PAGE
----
At a first quick glance this might appear to be a “deformed orca” with two dorsal fins, but no it is only a calf and mother. Orcas travel in small groups or pods that are known by the identity of the oldest female in the pod. The pod structure for the orca is a matriarchy. This is a social organizational form in which the mother or oldest female heads the family or in this case the pod. The male orca stays with their mother all their life and breed outside the pod.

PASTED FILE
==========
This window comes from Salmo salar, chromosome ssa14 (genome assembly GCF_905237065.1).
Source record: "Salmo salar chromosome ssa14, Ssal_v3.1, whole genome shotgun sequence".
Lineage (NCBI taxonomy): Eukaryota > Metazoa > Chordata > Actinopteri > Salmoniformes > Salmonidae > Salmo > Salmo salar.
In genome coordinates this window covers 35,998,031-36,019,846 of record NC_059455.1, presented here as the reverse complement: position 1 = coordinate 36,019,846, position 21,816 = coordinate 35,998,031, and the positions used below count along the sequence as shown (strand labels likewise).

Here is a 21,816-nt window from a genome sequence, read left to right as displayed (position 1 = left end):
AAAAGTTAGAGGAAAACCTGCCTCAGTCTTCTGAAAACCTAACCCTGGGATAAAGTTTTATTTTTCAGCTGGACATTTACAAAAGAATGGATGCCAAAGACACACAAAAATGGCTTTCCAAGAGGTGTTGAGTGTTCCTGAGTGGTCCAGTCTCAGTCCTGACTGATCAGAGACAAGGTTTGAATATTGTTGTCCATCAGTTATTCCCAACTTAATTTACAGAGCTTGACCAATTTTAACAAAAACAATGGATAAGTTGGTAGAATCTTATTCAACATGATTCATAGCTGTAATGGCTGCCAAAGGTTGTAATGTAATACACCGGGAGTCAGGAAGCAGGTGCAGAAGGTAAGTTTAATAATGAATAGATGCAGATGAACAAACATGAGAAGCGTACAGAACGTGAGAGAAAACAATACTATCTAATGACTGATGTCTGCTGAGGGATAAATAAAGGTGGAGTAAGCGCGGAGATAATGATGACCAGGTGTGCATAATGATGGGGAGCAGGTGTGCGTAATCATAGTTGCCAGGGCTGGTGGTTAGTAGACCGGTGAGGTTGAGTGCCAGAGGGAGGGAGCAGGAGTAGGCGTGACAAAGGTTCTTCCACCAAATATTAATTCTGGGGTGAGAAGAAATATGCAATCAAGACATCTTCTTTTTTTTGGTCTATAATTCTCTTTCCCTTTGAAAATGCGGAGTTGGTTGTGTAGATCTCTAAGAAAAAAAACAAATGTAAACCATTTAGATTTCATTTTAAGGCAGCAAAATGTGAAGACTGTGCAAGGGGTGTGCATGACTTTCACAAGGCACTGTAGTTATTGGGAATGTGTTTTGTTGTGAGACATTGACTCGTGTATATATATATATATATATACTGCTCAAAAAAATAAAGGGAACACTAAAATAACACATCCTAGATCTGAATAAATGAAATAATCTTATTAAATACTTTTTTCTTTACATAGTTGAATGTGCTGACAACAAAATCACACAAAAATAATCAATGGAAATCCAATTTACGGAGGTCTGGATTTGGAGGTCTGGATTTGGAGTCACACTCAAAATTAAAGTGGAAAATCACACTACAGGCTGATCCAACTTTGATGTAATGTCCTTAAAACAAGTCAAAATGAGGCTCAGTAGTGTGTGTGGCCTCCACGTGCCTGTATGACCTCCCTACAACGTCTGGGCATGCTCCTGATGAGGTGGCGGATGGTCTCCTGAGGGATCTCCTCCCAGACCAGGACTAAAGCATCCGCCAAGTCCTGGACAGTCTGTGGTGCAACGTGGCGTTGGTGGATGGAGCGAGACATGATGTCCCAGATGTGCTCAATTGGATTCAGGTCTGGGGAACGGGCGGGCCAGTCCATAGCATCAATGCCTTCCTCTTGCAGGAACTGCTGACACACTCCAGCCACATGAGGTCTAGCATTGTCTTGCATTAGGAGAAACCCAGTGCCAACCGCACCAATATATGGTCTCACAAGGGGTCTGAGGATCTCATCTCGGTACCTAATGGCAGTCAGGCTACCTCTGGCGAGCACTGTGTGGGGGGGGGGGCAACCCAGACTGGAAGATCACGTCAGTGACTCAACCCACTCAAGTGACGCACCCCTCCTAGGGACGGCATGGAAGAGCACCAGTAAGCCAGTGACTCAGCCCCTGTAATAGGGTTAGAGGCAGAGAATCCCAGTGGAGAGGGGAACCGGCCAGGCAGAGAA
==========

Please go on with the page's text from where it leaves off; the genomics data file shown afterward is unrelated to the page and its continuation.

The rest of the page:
The last 3 years we have been starting to view sea otters in our area more regularly. They are still often a distance away, but the sightings are increasing with some “rafts” of them developing in areas near the western portion of our whale watching trips. These animals were hunted heavily for their fur and were completely wiped out of British Columbia waters. Re-introduction occurred from Alaskan otters in the 1960’s. They have long been protected and their numbers have been steadily increasing along the exposed BC coast and are now moving back into inside waters. They are unique in that they don’t have the insulating blubber that other marine mammals use to keep warm. As a result they have dense (over 1 million hairs per square inch) fur and feed heavily. They are important in balancing the eco-system. They eat a lot of sea urchins, which eat a lot of kelp. Kelp is extremely important as it provides cover for juvenile fish and is where the herring spawn in the early spring. With the increase in these otters we are seeing a greater abundance and healthier kelp forests.